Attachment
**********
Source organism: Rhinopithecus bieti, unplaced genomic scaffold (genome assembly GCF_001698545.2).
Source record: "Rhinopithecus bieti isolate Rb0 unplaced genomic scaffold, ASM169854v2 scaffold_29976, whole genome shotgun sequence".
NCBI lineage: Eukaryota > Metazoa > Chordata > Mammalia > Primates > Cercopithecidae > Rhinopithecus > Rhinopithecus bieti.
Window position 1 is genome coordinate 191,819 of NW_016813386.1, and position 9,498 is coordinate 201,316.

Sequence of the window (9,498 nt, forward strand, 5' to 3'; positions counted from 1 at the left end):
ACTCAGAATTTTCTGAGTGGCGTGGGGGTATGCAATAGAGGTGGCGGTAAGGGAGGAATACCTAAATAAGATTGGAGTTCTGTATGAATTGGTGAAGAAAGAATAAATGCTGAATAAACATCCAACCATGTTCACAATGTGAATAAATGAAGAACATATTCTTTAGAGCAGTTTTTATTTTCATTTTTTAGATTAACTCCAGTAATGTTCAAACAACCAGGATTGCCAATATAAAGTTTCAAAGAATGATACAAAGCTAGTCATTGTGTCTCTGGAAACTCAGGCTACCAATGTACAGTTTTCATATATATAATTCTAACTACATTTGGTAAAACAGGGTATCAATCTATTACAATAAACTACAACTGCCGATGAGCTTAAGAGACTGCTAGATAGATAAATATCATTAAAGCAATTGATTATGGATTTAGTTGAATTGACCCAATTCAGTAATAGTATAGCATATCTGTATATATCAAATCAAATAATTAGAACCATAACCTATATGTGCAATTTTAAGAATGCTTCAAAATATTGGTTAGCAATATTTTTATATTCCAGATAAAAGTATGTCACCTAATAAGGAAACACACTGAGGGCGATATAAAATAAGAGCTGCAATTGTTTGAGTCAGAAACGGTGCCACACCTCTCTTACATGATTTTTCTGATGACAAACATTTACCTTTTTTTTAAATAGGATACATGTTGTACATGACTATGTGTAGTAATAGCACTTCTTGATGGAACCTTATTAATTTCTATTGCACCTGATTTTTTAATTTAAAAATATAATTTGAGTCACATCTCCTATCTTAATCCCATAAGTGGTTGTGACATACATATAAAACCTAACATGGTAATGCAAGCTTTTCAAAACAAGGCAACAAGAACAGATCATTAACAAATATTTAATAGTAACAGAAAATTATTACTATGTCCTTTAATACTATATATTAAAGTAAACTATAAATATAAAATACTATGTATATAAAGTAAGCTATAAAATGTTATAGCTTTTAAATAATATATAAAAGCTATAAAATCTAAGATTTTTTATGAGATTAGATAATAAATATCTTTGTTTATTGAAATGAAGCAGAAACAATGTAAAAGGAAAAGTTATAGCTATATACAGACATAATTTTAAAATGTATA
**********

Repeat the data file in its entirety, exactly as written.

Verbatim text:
Source organism: Rhinopithecus bieti, unplaced genomic scaffold (genome assembly GCF_001698545.2).
Source record: "Rhinopithecus bieti isolate Rb0 unplaced genomic scaffold, ASM169854v2 scaffold_29976, whole genome shotgun sequence".
NCBI lineage: Eukaryota > Metazoa > Chordata > Mammalia > Primates > Cercopithecidae > Rhinopithecus > Rhinopithecus bieti.
Window position 1 is genome coordinate 191,819 of NW_016813386.1, and position 9,498 is coordinate 201,316.

Sequence of the window (9,498 nt, forward strand, 5' to 3'; positions counted from 1 at the left end):
ACTCAGAATTTTCTGAGTGGCGTGGGGGTATGCAATAGAGGTGGCGGTAAGGGAGGAATACCTAAATAAGATTGGAGTTCTGTATGAATTGGTGAAGAAAGAATAAATGCTGAATAAACATCCAACCATGTTCACAATGTGAATAAATGAAGAACATATTCTTTAGAGCAGTTTTTATTTTCATTTTTTAGATTAACTCCAGTAATGTTCAAACAACCAGGATTGCCAATATAAAGTTTCAAAGAATGATACAAAGCTAGTCATTGTGTCTCTGGAAACTCAGGCTACCAATGTACAGTTTTCATATATATAATTCTAACTACATTTGGTAAAACAGGGTATCAATCTATTACAATAAACTACAACTGCCGATGAGCTTAAGAGACTGCTAGATAGATAAATATCATTAAAGCAATTGATTATGGATTTAGTTGAATTGACCCAATTCAGTAATAGTATAGCATATCTGTATATATCAAATCAAATAATTAGAACCATAACCTATATGTGCAATTTTAAGAATGCTTCAAAATATTGGTTAGCAATATTTTTATATTCCAGATAAAAGTATGTCACCTAATAAGGAAACACACTGAGGGCGATATAAAATAAGAGCTGCAATTGTTTGAGTCAGAAACGGTGCCACACCTCTCTTACATGATTTTTCTGATGACAAACATTTACCTTTTTTTTAAATAGGATACATGTTGTACATGACTATGTGTAGTAATAGCACTTCTTGATGGAACCTTATTAATTTCTATTGCACCTGATTTTTTAATTTAAAAATATAATTTGAGTCACATCTCCTATCTTAATCCCATAAGTGGTTGTGACATACATATAAAACCTAACATGGTAATGCAAGCTTTTCAAAACAAGGCAACAAGAACAGATCATTAACAAATATTTAATAGTAACAGAAAATTATTACTATGTCCTTTAATACTATATATTAAAGTAAACTATAAATATAAAATACTATGTATATAAAGTAAGCTATAAAATGTTATAGCTTTTAAATAATATATAAAAGCTATAAAATCTAAGATTTTTTATGAGATTAGATAATAAATATCTTTGTTTATTGAAATGAAGCAGAAACAATGTAAAAGGAAAAGTTATAGCTATATACAGACATAATTTTAAAATGTATA